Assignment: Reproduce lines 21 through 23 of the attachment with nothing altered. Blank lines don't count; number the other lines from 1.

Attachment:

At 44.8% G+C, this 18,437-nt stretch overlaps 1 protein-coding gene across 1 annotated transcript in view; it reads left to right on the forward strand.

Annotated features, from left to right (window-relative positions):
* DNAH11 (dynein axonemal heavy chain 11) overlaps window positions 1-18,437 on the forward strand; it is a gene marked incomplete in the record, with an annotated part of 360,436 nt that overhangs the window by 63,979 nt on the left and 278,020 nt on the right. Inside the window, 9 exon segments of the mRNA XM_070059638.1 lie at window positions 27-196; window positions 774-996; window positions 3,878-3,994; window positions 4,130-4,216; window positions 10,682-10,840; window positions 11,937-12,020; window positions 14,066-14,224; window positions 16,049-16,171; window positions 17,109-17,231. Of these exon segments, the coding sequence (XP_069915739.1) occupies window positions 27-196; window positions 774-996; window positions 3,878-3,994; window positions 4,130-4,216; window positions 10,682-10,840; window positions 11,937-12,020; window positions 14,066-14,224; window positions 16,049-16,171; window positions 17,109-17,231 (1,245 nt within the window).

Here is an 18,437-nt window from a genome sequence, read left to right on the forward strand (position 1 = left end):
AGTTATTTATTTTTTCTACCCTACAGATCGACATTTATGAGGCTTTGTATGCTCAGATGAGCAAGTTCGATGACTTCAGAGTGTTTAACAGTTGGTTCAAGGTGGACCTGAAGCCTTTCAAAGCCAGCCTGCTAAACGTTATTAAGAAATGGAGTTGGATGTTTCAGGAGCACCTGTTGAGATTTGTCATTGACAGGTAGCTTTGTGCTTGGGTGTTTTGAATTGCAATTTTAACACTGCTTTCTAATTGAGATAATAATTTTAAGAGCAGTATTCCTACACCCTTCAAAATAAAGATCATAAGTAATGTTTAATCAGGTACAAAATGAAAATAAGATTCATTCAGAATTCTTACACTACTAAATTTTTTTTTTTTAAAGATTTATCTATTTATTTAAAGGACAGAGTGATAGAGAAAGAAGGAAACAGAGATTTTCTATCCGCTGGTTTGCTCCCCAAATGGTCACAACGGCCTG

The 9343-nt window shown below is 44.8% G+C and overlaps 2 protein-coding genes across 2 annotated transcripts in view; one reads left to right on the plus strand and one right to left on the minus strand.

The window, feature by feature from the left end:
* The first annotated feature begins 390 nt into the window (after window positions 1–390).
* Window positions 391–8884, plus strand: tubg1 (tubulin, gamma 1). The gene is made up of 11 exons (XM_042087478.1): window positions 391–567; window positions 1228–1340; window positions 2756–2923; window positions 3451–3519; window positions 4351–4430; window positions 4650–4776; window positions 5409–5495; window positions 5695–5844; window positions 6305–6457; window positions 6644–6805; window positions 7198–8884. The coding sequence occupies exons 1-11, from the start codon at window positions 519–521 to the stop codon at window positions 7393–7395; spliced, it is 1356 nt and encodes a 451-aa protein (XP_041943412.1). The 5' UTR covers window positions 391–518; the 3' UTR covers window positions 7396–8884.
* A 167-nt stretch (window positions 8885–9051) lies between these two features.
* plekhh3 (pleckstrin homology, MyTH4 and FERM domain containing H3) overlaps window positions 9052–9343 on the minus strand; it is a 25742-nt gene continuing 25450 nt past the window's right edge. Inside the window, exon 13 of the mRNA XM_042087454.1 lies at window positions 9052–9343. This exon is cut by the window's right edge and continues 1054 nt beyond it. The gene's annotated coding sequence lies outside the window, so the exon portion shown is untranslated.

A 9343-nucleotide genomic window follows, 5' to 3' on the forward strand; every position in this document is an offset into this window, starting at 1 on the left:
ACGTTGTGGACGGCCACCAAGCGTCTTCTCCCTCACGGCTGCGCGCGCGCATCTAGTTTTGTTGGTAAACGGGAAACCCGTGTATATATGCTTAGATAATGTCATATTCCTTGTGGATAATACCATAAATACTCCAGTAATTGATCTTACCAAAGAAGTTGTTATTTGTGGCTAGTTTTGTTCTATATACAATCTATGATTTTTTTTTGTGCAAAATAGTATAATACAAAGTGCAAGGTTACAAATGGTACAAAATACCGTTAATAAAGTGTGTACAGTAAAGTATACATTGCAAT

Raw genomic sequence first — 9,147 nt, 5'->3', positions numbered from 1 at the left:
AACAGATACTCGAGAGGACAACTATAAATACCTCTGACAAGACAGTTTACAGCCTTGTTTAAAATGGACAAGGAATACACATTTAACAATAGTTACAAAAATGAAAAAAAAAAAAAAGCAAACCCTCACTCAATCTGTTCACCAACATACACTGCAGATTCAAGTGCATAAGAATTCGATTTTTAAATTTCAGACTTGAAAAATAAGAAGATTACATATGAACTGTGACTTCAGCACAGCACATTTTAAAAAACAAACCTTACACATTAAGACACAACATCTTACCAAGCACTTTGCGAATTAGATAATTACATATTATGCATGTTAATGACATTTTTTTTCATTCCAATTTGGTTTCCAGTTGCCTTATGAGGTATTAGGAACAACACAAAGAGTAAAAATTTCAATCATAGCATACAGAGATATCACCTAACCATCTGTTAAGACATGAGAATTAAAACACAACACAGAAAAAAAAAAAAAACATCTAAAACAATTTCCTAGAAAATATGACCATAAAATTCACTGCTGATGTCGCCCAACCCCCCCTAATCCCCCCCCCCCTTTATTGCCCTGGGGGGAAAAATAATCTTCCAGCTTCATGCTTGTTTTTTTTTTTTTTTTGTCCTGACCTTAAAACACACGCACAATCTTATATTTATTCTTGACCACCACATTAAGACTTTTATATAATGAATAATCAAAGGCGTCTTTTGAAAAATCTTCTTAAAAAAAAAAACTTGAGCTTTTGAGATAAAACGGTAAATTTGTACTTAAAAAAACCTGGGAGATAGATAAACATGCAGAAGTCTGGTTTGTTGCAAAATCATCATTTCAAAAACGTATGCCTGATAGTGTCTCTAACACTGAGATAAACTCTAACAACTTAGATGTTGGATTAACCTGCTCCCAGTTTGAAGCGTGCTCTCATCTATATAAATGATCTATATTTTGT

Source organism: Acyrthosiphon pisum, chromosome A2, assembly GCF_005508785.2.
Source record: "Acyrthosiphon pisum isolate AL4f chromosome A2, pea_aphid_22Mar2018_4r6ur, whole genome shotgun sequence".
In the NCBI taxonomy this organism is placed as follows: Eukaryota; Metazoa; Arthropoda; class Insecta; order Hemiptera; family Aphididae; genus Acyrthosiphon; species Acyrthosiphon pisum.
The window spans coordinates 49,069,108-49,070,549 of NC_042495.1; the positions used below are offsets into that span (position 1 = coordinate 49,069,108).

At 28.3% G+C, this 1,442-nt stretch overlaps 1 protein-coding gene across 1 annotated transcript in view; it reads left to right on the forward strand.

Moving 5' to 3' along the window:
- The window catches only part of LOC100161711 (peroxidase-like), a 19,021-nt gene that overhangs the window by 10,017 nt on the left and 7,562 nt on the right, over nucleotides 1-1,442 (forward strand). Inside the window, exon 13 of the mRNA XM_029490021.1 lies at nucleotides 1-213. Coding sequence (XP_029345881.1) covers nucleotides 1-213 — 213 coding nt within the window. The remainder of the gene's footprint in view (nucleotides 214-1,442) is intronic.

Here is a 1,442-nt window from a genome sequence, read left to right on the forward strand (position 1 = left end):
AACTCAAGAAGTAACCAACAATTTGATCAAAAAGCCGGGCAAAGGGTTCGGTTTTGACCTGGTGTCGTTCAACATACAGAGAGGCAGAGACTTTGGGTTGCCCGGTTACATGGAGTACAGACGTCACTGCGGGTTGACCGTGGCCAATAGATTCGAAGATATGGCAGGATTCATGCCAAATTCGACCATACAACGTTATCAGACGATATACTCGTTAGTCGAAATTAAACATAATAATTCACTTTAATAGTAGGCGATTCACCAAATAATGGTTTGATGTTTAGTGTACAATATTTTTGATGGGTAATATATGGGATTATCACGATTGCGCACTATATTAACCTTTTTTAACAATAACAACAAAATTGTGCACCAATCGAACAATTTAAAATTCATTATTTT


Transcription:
Moving 5' to 3' along the window:
- The window catches only part of LOC100161711 (peroxidase-like), a 19,021-nt gene that overhangs the window by 10,017 nt on the left and 7,562 nt on the right, over nucleotides 1-1,442 (forward strand). Inside the window, exon 13 of the mRNA XM_029490021.1 lies at nucleotides 1-213. Coding sequence (XP_029345881.1) covers nucleotides 1-213 — 213 coding nt within the window. The remainder of the gene's footprint in view (nucleotides 214-1,442) is intronic.

Here is a 1,442-nt window from a genome sequence, read left to right on the forward strand (position 1 = left end):